When it comes to encouraging a child’s development, parents ask a myriad of questions. How to teach a child to read is one of those hot topics. And no wonder, as reading plays a vital role in education and in life in general. It’s an essential skill for doing so many things.
It might surprise you to learn that reading is a natural process that begins to emerge in a child’s infancy. It starts the moment your child opens their eyes to watch your lips move and hear you speak. Reading, then, is part of the emerging literacy that a child develops in their early years.
So how can you nurture your child’s reading skills? We asked Belinda from Petit Early Learning Journey Coffs Harbour to share with us her thoughts on how to teach a child to read. Read on to discover:
- The reading process and emergent literacy.
- What age should you teach kids to read?
- Reading milestones for early readers.
- Developing reading skills with contemporary pedagogy.
- Advice on children learning to read.
The reading process and emergent literacy
Emergent literacy refers to the development of a child’s reading and writing skills, a key outcome of early childhood education.
Belinda, an Early Childhood Teacher and Group Leader, believes reading is part of a natural process if we expand on what our idea of reading is for early learners.
“If we consider communication more broadly to be part of learning to read,” says Belinda, “then we view all forms of communication, language development and symbolism as part of this process. Learning to identify symbols and icons, and making meaning of what children see is all part of the learning to read process.”
Young children make many language discoveries as they play and explore their world. “We often place high expectations on children knowing how to read. However, in the early stages of the reading process, it’s not about knowing how to read but about an almost primal engagement with symbols.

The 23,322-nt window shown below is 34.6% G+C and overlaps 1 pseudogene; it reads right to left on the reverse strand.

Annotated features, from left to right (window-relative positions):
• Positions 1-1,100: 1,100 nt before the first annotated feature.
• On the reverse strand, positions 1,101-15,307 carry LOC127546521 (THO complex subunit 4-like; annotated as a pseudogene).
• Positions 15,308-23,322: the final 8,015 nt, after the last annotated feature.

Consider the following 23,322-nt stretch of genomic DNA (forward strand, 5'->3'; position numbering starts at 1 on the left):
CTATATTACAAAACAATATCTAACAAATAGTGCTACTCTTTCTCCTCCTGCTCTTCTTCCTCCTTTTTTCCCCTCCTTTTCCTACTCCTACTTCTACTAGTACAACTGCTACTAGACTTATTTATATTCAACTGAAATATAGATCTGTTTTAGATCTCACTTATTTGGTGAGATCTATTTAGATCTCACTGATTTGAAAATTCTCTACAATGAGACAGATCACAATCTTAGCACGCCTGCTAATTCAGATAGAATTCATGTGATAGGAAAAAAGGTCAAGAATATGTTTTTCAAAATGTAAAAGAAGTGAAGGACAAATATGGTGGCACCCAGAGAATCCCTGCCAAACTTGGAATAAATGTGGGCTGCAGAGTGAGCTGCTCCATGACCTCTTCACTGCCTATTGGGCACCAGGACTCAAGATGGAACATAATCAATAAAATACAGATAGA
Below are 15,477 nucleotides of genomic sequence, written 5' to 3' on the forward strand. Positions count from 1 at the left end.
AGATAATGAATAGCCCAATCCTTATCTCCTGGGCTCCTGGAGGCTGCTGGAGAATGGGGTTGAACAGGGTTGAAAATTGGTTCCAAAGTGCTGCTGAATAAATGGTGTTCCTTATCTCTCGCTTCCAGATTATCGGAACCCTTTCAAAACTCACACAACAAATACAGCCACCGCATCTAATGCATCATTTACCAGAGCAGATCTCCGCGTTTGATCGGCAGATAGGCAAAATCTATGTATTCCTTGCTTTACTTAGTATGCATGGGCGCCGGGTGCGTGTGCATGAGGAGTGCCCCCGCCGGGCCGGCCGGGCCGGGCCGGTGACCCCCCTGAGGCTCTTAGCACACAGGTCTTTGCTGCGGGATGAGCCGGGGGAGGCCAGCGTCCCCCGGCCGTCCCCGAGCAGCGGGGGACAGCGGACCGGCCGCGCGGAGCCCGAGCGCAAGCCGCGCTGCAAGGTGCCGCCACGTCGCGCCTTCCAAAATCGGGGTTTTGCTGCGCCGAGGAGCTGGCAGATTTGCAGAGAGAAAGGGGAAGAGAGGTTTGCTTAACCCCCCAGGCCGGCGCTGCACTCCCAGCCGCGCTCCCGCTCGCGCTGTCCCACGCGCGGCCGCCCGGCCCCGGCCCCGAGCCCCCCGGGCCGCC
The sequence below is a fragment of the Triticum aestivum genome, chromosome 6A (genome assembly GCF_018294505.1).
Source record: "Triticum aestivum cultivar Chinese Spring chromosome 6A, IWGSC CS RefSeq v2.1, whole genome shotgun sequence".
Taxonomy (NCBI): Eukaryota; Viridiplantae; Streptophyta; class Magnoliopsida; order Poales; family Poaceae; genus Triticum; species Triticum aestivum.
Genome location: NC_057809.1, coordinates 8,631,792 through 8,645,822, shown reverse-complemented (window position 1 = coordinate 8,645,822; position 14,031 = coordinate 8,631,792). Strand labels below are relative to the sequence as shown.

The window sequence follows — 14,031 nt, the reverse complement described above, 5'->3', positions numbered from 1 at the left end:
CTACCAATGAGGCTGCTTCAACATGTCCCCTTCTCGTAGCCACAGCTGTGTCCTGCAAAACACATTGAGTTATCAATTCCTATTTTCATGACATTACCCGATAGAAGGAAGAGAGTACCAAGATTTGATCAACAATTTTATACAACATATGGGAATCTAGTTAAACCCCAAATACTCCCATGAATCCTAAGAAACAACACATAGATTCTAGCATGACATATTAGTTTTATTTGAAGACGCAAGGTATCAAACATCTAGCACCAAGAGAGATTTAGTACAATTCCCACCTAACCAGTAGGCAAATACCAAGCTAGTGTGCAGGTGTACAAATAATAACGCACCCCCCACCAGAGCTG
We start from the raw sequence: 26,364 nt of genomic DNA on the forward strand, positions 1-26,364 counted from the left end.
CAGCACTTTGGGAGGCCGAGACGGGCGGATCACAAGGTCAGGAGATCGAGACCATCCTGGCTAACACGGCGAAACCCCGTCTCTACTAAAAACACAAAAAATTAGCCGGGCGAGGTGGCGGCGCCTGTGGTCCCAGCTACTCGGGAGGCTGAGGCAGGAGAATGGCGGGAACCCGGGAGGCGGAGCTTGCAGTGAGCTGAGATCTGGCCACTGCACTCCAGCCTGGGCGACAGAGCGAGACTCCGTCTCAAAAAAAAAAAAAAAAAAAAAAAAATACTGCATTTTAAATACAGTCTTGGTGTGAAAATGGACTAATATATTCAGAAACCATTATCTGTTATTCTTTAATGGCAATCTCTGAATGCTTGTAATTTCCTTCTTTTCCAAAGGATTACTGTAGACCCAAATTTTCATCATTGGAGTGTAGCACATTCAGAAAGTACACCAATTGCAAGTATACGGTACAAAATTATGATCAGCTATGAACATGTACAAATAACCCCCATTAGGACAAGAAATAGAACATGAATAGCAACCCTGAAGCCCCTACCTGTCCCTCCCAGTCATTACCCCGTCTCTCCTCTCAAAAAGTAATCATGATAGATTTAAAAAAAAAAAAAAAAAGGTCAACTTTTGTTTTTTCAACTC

Children learn to identify a stop sign before they read the word stop. They learn X marks the spot for treasure on a pirate map before they learn how to read directions.”
What age should you teach kids to read?
Much of the focus on teaching a child to read falls on preschool and primary school ages. However, there’s a massive benefit for encouraging early literacy skills in younger children.
In particular, research published in Victoria in 2012 shows a direct relationship from reading to young children and their future schooling outcomes.
“The most important start for any child is to have an encouraging environment,” says Belinda. “Before looking at a reading age, it’s important to understand what the foundations are before they are ready to read.
“Engaging with reading can happen from day one. Being actively read to as a baby and as a very young child is one of the most significant boosts and gifts we can give to a child. Storytelling more broadly with or without picture books is essential.
“Speaking and storytelling are the building blocks for cognitive development; it’s where literacy starts. A stimulating language-rich environment is the beginning. When there isn’t as much engagement in a home environment, an early childhood education service can assist.
“We are in a position where we can provide a stimulating and learning-rich environment for children of all backgrounds and circumstances. While families are a child’s first teacher, Educators are here to work collaboratively with families, and to bridge the gaps.”
Reading milestones for early learners
Children from as young as newborns begin to develop reading skills that establish the foundation for learning to read. Belinda felt it was important to emphasise that children develop at their own pace, so there’s never an exact timetable for developmental milestones when you teach a child to read.
“The reading milestones framework is individual to each child, but pointing to objects is a good starting point. Families and Educators can help by pointing at and tracking words as we’re reading to children. So, dragging your finger along the word and pointing to them individually.